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Diving hair – don’t care


This is the first guest post by our Instructor Kiri. She will be blogging here on a new series called ‘Women in Diving’ which will cover various topics from how to make a career as a female diving instructor to everyday tips and tricks like how to take care of your hair.  

Our Top 5 Hair Care Tips for Divers

Alright ladies, let’s talk about one of the biggest problems we all have in diving. What to do with our hair?

I once witnessed a poor girl getting her complete ponytail entangled around the first stage of her regulator and it took three members of staff and a lot of patience to free her again. So what to do to prevent those terrible knots or that dreaded moment it becomes completely tangled in your equipment…

The lovely ladies at Master Divers experimented with a few different methods of how to take care of our luscious locks and I will present you with their favourites which actually will stand up to a busy day’s diving!



Coconut Oil

Advantages: Coconut oil was a firm favourite amongst the group since it stopped any type of hair from knotting and turning into dreadlocks and as a bonus it is also super eco-friendly. It will be effortless to brush through your hair; even after a full day in the ocean. We recommend putting it on before the first dive to prevent salt damage, and if you forget to rinse your hair immediately after the dive (or just don’t have the time to) it will be easy enough to untangle everything later on.

Disadvantages: The main downside was that coconut oil left our hair just looking greasy all the time. It’s also not the cheapest option when used on a daily basis.

Best for: Taking care of your hair from the roots to the tips and preventing knots, tangles and other damage.

Our score: 4.5/5





Advantages: Whether you’re just doing a standard plait or going all out with fancy French or mermaid braids, these styles were great at keeping our hair out of the face and out of the equipment – which makes braids a very practical option for us all! We recommend additionally using an oil or conditioner to help protecting your hair from the saltwater.

Disadvantages: For those with thin hair a massive downside of this style was knotting! Even with a bit of oil added, the hair just turned into one big matted mess! Also, if you’re the only girl in the group who knows how to do nice braids, prepare to become the designated hairdresser for the entire day!

Best for: An advanced solution for keeping both, long and short hair, out of the way.

Our score: 4/5



Ponytails and buns

Advantages: While there were a few different opinions on low ponytails vs. high buns, we all agreed that the most important thing was keeping our hair tightly together and away from the first stage of the regulator. Again, we recommend to combine your preferred style with coconut oil for the best results. If you have very long hair you might want to try to add extra hair bands down the length of your ponytail to keep it all secured together.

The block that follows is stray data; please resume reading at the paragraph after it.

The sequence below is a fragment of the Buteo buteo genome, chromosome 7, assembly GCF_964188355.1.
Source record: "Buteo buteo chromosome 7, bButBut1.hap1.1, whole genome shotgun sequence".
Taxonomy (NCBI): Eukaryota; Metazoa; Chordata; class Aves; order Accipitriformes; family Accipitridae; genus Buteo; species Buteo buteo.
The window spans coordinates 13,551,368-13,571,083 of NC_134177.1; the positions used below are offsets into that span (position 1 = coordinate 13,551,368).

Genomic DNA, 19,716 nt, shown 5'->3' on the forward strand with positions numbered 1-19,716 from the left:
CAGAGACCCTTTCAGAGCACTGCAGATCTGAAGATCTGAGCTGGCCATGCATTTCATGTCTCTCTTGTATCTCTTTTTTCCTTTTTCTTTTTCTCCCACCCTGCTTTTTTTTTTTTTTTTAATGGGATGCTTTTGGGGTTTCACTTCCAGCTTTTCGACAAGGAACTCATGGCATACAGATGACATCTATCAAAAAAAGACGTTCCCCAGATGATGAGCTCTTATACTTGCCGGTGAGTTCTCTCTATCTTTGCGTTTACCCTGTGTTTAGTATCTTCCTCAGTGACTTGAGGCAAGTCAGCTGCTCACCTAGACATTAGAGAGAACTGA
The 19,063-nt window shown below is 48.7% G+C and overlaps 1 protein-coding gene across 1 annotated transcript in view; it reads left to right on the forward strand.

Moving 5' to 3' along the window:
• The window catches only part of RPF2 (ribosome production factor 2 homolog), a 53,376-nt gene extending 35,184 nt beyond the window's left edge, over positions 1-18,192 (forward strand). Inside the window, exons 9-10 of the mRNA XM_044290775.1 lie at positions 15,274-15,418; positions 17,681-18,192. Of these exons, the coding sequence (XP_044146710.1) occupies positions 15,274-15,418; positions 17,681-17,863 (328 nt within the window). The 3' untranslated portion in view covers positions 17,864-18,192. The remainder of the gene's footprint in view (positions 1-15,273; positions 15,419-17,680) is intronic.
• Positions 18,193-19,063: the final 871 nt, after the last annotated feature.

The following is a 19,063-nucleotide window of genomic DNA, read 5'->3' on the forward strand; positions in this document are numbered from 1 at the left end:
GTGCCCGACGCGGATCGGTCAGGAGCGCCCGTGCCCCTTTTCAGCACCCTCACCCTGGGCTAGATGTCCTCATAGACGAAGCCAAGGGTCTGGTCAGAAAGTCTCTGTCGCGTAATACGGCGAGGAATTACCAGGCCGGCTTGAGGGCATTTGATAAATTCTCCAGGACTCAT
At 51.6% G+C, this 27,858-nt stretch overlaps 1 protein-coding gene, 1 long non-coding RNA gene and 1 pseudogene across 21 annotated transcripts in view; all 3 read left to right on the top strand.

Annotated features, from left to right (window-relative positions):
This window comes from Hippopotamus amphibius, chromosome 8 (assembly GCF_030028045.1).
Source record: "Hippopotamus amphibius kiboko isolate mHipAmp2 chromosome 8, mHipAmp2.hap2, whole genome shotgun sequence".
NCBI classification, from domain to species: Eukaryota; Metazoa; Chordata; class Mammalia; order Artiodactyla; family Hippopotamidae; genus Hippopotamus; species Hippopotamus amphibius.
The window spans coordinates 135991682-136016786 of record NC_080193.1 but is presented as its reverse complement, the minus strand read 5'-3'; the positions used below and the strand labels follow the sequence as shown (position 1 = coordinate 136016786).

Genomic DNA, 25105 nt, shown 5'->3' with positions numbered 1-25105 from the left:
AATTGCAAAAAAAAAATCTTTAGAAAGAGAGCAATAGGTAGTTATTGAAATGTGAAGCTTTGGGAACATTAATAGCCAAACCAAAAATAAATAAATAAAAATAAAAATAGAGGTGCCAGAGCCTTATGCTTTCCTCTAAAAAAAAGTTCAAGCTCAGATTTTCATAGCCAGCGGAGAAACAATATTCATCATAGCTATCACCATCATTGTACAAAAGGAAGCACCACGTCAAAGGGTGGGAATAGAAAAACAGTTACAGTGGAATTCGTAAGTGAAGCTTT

Disadvantages: Occasionally we did get a hair band stuck in our hair! Trust me, this is a rather painful experience! This problem can be minimised by using coconut oil or smooth rubber hair bands which are specifically made for use in water. Another problem was getting the mask strap in the correct place on the back of the head, without it pulling on our hair or slipping down too low.

Best for: A quick solution for keeping your hair secure and away from the equipment

Our score:  3/5


Headbands and buffs

Advantages: Headbands and buffs were amazing at keeping all of those straggly little baby hairs tidy and tucked away. Hidden under one of these, no hair got entangled in snorkel clips or trapped under the mask skirt (which might cause the mask to leak). Any standard headband will do the trick, but we recommend the wider buffs, as they make it easier to ensure all those straggly bits are covered. Bonus: they work with any length of hair!

Disadvantages: A major drawback of this solution was that if we were doing a skills session and practiced mask removal, the headband was coming off, too. So especially if you are looking for a way to tame your hair during your PADI Open Water Diver course, this is not the most practical solution for you. However, if you are a regular fun diver, these buffs are a great investment and not overly pricey.

Best for: Fun divers for protecting your fringe and baby hairs

Our score: 3.5/5




Neoprene mask straps

Advantages: We all loved using neoprene mask straps! No matter how we were wearing our hair it made removing and replacing the mask so much more comfortable, without the feeling of the silicone straps pulling on our hair. Bonus: they come in pretty much any design you want and you can even customize your own online, which is perfect for personalizing your equipment.

Disadvantages: We couldn’t find many points against using neoprene mask straps. Neoprene mask straps generally come in too different styles and we preferred the one that slides over rather than the one that is adjustable with velcro (which could stick to your hair as well).

Best for: Boys and girls with long hair to reduce pulling and snagging of the mask strap on your hair.

Our score: 5/5




Different things worked for different hair types: long, short, thick, thin – it is important to know your hair type and what you need to protect it from to find the most suitable style for you. What we can all agree on though is that neoprene mask straps make a huge difference for us all and none of us will ever go back to diving without one! It is important to wash (or at the very least rinse) your hair as soon as possible. The longer the salt stays in the more damage it’s going to cause.

Let us know which one helped you or if you have tested any other methods that we need to know about!

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